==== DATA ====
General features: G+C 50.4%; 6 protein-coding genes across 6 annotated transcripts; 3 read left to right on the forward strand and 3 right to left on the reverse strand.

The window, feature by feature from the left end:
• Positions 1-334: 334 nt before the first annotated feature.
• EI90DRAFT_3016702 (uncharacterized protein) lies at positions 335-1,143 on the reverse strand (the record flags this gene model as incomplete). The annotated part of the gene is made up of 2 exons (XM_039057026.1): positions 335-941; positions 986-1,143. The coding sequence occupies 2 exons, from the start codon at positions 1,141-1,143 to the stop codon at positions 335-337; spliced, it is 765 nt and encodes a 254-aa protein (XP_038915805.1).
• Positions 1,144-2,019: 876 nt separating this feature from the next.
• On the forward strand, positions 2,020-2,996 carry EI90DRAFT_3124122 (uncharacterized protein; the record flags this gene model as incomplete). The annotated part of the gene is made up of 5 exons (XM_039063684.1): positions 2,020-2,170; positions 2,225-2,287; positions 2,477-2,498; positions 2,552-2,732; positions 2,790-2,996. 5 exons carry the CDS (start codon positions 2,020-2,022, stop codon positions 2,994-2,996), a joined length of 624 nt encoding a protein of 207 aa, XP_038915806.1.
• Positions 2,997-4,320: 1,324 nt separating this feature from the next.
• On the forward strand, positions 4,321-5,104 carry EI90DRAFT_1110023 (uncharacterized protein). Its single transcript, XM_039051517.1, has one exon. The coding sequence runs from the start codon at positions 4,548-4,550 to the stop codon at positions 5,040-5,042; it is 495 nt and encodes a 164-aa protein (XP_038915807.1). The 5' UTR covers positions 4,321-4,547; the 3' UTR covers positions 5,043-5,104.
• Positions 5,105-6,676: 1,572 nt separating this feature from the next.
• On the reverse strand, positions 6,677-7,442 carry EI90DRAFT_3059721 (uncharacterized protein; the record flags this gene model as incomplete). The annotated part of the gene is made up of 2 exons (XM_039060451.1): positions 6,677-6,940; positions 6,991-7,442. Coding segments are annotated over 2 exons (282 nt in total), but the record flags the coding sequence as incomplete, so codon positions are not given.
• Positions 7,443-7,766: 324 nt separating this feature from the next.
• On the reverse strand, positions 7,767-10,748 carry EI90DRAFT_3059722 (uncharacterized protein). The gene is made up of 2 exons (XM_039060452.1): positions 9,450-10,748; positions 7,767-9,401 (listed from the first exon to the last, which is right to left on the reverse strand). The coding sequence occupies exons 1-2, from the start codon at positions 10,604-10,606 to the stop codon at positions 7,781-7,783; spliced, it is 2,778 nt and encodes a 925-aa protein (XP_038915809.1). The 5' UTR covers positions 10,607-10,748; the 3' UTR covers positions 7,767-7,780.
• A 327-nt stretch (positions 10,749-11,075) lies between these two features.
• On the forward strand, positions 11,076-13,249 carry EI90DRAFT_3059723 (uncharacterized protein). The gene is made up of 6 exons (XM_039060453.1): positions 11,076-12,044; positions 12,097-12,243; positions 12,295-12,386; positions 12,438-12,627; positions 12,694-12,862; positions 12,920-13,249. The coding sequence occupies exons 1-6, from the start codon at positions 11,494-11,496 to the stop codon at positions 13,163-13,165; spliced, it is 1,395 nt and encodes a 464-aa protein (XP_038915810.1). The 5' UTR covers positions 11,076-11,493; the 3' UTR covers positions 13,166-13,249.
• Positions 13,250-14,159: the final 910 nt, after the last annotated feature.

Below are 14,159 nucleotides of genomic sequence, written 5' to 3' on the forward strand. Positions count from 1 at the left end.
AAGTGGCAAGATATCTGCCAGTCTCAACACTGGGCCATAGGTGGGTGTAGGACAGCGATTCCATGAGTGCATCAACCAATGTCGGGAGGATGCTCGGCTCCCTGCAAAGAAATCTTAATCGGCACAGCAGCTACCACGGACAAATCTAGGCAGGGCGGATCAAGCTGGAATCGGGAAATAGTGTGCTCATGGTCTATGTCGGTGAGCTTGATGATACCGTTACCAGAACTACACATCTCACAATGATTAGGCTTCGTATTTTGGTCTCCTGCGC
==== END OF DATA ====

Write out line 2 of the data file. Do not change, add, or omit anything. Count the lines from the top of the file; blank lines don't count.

The window, feature by feature from the left end: